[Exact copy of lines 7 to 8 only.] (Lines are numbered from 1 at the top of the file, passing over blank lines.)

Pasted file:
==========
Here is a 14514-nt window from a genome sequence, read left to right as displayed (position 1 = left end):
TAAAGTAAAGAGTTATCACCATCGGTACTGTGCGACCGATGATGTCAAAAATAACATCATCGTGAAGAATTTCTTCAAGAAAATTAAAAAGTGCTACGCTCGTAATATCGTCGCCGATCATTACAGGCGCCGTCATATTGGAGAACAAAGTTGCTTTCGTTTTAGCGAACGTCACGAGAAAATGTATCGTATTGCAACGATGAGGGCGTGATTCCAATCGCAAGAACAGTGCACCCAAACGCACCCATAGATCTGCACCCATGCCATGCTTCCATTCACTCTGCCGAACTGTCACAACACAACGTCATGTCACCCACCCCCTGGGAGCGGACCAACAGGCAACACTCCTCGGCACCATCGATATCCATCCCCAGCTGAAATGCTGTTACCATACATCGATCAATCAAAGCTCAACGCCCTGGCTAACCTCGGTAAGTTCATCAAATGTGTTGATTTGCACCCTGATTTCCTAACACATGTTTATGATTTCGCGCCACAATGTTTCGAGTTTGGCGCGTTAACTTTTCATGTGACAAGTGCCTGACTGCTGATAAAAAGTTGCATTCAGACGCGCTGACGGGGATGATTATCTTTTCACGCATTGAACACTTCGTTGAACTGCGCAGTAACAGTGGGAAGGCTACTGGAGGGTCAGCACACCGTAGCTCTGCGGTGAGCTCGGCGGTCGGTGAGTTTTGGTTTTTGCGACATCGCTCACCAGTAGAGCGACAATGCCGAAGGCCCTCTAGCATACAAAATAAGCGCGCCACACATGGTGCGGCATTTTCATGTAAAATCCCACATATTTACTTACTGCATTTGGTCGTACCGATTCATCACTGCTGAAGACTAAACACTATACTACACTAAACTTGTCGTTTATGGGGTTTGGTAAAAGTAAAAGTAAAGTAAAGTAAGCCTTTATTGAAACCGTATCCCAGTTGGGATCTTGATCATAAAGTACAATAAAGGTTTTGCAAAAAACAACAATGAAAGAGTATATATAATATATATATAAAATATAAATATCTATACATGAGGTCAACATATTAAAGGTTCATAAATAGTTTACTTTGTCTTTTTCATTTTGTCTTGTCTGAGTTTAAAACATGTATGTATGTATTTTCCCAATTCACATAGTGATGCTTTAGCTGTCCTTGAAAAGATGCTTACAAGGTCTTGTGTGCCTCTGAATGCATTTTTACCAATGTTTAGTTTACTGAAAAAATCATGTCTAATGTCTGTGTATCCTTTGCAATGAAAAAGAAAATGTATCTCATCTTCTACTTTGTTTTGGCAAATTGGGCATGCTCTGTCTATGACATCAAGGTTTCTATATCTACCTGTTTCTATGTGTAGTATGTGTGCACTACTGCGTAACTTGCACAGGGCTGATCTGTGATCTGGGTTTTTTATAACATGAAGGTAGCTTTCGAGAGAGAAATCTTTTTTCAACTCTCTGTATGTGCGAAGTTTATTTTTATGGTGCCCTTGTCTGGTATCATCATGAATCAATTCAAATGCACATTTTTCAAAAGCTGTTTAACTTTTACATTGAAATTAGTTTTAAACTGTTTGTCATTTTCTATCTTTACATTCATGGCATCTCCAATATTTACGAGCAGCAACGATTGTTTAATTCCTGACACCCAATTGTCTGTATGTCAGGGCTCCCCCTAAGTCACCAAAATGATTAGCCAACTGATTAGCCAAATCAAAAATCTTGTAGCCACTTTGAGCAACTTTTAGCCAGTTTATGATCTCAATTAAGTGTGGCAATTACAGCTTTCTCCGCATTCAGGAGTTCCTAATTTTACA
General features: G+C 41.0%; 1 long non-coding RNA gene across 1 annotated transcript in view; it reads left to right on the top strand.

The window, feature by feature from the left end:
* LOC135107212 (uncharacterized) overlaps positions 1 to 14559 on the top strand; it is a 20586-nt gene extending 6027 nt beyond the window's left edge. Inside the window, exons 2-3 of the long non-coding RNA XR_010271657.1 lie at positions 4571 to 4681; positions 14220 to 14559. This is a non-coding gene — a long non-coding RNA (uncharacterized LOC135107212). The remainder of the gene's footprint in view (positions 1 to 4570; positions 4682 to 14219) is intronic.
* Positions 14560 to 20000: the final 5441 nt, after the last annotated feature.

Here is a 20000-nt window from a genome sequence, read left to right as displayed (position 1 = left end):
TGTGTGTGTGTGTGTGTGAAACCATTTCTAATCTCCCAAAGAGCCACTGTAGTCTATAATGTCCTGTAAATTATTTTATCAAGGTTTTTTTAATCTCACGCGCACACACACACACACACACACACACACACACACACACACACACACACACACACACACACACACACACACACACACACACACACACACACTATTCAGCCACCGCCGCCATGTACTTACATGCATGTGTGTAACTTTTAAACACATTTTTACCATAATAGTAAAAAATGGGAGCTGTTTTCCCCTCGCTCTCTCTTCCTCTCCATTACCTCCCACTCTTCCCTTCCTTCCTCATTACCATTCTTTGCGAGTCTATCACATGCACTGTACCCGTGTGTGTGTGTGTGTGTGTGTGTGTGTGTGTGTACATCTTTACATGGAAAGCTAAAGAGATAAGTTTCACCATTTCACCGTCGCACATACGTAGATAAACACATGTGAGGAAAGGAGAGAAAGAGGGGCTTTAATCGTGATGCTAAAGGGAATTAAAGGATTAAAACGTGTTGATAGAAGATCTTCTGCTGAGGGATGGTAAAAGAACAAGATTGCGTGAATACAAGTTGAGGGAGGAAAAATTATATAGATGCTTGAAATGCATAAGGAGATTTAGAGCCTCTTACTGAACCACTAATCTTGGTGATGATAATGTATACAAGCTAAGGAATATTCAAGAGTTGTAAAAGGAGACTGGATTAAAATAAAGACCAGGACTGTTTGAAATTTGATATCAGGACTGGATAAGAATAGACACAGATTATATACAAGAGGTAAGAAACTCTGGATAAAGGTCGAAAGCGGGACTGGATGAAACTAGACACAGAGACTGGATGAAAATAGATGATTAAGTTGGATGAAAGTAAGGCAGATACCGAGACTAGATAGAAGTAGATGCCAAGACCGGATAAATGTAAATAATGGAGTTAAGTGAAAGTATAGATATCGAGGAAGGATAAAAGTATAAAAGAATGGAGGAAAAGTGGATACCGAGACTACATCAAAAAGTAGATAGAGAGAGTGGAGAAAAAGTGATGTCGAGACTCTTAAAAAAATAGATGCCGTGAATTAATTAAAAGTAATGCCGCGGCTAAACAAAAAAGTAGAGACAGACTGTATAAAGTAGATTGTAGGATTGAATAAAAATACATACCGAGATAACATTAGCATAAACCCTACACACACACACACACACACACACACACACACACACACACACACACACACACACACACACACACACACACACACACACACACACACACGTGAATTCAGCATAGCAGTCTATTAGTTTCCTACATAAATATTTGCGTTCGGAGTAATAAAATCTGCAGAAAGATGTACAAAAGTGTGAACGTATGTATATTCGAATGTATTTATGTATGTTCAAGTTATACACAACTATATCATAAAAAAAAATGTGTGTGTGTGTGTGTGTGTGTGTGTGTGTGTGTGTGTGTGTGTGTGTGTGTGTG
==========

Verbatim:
Here is a 20000-nt window from a genome sequence, read left to right as displayed (position 1 = left end):
TGTGTGTGTGTGTGTGTGAAACCATTTCTAATCTCCCAAAGAGCCACTGTAGTCTATAATGTCCTGTAAATTATTTTATCAAGGTTTTTTTAATCTCACGCGCACACACACACACACACACACACACACACACACACACACACACACACACACACACACACACACACACACACACACACACACACACACACTATTCAGCCACCGCCGCCATGTACTTACATGCATGTGTGTAACTTTTAAACACATTTTTACCATAATAGTAAAAAATGGGAGCTGTTTTCCCCTCGCTCTCTCTTCCTCTCCATTACCTCCCACTCTTCCCTTCCTTCCTCATTACCATTCTTTGCGAGTCTATCACATGCACTGTACCCGTGTGTGTGTGTGTGTGTGTGTGTGTGTGTGTGTACATCTTTACATGGAAAGCTAAAGAGATAAGTTTCACCATTTCACCGTCGCACATACGTAGATAAACACATGTGAGGAAAGGAGAGAAAGAGGGGCTTTAATCGTGATGCTAAAGGGAATTAAAGGATTAAAACGTGTTGATAGAAGATCTTCTGCTGAGGGATGGTAAAAGAACAAGATTGCGTGAATACAAGTTGAGGGAGGAAAAATTATATAGATGCTTGAAATGCATAAGGAGATTTAGAGCCTCTTACTGAACCACTAATCTTGGTGATGATAATGTATACAAGCTAAGGAATATTCAAGAGTTGTAAAAGGAGACTGGATTAAAATAAAGACCAGGACTGTTTGAAATTTGATATCAGGACTGGATAAGAATAGACACAGATTATATACAAGAGGTAAGAAACTCTGGATAAAGGTCGAAAGCGGGACTGGATGAAACTAGACACAGAGACTGGATGAAAATAGATGATTAAGTTGGATGAAAGTAAGGCAGATACCGAGACTAGATAGAAGTAGATGCCAAGACCGGATAAATGTAAATAATGGAGTTAAGTGAAAGTATAGATATCGAGGAAGGATAAAAGTATAAAAGAATGGAGGAAAAGTGGATACCGAGACTACATCAAAAAGTAGATAGAGAGAGTGGAGAAAAAGTGATGTCGAGACTCTTAAAAAAATAGATGCCGTGAATTAATTAAAAGTAATGCCGCGGCTAAACAAAAAAGTAGAGACAGACTGTATAAAGTAGATTGTAGGATTGAATAAAAATACATACCGAGATAACATTAGCATAAACCCTACACACACACACACACACACACACACACACACACACACACACACACACACACACACACACACACACACACACACACACACACACACACGTGAATTCAGCATAGCAGTCTATTAGTTTCCTACATAAATATTTGCGTTCGGAGTAATAAAATCTGCAGAAAGATGTACAAAAGTGTGAACGTATGTATATTCGAATGTATTTATGTATGTTCAAGTTATACACAACTATATCATAAAAAAAAATGTGTGTGTGTGTGTGTGTGTGTGTGTGTGTGTGTGTGTGTGTGTGTGTGTGTGTG